EDUCATION executives and politicians have impeded Thailand’s education reform, a leading educator has said.
“For top officials, they don’t really want changes because together with those changes they may have to give up their posts,” said Assoc Prof Wittayakorn Chiengkul, the honorary dean of Rangsit University’s College of Social Innovation.
He was speaking at a seminar entitled “Thailand’s educational situation between 2014 and 2015”.
The seminar took place on September 29, and was presided over by Dr Suthasri Wongsamarn, the then-secretary general of the Education Council.
At the heart of the seminar, Suthasri said, were findings from the report on “Thailand’s educational situation between 2014 and mid-2015” that identified the strengths and flaws in the country’s education development.
“We need the right information to formulate the most efficient educational policies and plans possible. Thailand needs to ensure an educational quality that will help it keep pace with the world.”
Wittayakorn said top education officials were partially to blame for the country’s education reform failure.
“They have much at stake, power and benefits associated with their posts. So, it is difficult for them to really assess their role and think for real reform,” he said.
Citing research findings, Wittayakorn said these officials and politicians were problems in the |educational sector.
He lamented that executive-level officials and politicians in the education sector had limited knowledge and understanding of the sector, lacked vision, and failed to decentralise the education system.
He said education ministers |usually did not have a solid know-
ledge of educational affairs.
Thailand started efforts to reform the education sector more than a decade ago.
Education budgets have been growing but research shows the massive investment in the sector has not translated into education quality.
The average scores for Prathom 6 students in national tests and the average scores for Mathayom 3 and 6 students in the Ordinary National Educational Tests have been disappointing.
Between 2012 and 2014, Prathom 6 students saw their average score go past the half mark in only one subject, social studies (50.67 out of 100) in 2014.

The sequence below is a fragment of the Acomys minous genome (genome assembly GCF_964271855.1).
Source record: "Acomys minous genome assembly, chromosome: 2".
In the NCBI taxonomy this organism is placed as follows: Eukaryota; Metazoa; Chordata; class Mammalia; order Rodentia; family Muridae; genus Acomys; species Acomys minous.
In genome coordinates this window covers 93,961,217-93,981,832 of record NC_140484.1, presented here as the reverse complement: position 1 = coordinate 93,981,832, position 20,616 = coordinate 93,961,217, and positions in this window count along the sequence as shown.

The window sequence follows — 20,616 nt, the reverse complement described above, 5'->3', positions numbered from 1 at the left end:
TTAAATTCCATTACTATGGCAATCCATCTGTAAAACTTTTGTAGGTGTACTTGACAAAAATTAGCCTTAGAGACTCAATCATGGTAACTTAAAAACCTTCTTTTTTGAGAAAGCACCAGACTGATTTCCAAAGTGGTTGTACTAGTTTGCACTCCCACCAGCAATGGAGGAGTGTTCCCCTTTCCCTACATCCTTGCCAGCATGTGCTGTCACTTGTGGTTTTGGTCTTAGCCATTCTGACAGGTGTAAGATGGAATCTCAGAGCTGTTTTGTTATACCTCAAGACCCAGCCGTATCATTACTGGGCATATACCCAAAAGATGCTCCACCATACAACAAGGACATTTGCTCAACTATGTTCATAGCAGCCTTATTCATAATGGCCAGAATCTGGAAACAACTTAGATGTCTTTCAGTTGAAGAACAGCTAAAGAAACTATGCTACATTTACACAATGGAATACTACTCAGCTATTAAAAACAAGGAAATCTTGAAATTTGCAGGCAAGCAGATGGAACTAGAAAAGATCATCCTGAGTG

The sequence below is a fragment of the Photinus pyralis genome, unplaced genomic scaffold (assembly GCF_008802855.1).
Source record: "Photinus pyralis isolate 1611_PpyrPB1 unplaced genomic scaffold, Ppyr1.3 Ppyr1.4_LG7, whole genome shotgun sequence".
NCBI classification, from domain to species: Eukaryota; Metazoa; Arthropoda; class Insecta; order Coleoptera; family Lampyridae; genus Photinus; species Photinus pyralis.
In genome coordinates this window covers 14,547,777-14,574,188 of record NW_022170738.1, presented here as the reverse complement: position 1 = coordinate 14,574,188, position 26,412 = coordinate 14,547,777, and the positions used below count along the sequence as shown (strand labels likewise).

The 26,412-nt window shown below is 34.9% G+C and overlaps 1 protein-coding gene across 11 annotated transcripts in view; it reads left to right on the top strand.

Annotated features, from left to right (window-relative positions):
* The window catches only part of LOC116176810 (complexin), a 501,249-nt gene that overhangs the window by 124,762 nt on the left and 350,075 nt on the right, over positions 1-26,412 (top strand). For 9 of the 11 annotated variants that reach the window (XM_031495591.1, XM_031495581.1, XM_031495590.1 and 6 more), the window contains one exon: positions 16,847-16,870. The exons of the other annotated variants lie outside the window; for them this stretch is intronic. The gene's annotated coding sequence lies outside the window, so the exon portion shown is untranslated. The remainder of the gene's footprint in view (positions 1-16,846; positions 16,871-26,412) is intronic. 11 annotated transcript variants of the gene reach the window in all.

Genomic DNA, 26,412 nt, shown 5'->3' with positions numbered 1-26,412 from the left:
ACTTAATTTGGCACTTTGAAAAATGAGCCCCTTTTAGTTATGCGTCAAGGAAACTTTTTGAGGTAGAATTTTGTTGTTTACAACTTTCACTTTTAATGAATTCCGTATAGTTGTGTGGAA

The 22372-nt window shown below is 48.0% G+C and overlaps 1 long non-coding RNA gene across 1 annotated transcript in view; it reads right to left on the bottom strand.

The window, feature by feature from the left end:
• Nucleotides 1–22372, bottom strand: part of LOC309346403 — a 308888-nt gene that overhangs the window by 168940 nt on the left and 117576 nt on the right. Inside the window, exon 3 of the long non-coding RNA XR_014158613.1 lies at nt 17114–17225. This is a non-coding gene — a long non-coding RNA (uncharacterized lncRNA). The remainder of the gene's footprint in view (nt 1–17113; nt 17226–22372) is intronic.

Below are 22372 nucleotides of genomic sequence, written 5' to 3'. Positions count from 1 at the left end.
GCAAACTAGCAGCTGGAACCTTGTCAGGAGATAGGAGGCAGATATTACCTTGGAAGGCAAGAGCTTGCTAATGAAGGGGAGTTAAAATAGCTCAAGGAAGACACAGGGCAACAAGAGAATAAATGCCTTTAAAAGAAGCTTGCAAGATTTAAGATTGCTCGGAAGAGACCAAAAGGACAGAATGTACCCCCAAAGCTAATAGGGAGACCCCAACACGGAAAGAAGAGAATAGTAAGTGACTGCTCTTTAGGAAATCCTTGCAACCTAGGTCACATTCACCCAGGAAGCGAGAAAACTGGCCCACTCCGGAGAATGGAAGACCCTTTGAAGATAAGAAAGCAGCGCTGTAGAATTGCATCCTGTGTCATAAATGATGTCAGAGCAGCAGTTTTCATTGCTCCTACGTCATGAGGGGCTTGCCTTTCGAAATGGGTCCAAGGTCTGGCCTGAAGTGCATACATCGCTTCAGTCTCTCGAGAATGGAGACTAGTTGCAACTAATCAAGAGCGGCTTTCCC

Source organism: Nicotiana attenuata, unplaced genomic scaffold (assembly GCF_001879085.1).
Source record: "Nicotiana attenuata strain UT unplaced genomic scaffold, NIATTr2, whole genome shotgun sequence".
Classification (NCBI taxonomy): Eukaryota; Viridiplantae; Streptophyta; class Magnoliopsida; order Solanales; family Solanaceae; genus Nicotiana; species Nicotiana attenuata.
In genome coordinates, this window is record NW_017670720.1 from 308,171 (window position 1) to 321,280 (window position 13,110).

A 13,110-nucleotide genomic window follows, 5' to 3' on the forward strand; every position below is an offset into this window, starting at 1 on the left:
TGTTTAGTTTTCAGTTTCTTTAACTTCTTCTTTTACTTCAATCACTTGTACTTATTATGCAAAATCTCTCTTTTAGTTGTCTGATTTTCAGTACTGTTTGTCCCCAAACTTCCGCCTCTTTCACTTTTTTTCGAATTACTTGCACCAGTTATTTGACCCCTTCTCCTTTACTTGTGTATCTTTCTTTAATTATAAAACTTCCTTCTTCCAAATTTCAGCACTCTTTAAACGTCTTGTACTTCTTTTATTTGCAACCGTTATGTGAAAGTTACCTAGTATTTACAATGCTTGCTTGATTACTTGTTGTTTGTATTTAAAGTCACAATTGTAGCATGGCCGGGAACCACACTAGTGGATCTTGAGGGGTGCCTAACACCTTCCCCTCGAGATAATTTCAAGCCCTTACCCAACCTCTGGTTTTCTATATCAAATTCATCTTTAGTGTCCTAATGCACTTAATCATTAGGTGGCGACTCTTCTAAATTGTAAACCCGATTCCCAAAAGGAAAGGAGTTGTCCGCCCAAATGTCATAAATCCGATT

Over this three-year period, Mathayom 3 students have not seen their average Onet go above 50 in any subject.
For Mathayom 6 students, their average Onet score in Thai reached 50.76 in 2014 – the best average score during the three years for all subjects.
In international rankings, Thai students also do not perform well (see graphic).
These disappointing facts point to education reform not going anywhere.
Wittayakorn said establishing the powerful and highly efficient Education Reform Commission was a strategic move designed to bring about successful education reform.
He said the commission needed to operate in |tandem with the recruitment of better teachers.
“The remuneration must be good enough to attract capable people,” he said.
He also insisted that teacher training must be improved and student evaluation methods changed.
“Exams and assessments must look beyond what students can remember,” he said, adding that Thailand needs to focus on teaching analytical thinking and skills that match the country’s economic context.
“Children, for example, must be encouraged to express their opinions,” he said.
Wittayakorn said efforts to drive education reform must also taken into account social, economic and political factors.
“These factors are intertwined. It’s not possible to look at them separately,” he said.
“Political and economic conditions affect the |education and vice versa.”
He said the education system should be in line with the country’s economic context, while Thailand needed to provide various forms of education methods for children given so many students had dropped out of school.
Research findings show that nearly one-third of students aged between 15 and 19 have dropped out of school.
It is estimated that about 79 per cent of students aged between 20 and 24 have dropped out of |higher-educational institutes.
Such figures reflect that more than one million young people have entered the labour market without completing 12 years of basic education.
“Common causes for dropouts include poverty, unwanted pregnancies, drug abuse, physical disabilities, and migration,” Wittayakorn said.
The Office of Vocational Education Commission secretary general, Dr Chaipreuk Sereerak, said his office was trying to reduce the dropout rate to zero through many measures such as developing an efficient database, assigning teachers as advisers to students, research, and visiting students’ homes.
“We are also planning to bring dropouts back to class,” he said.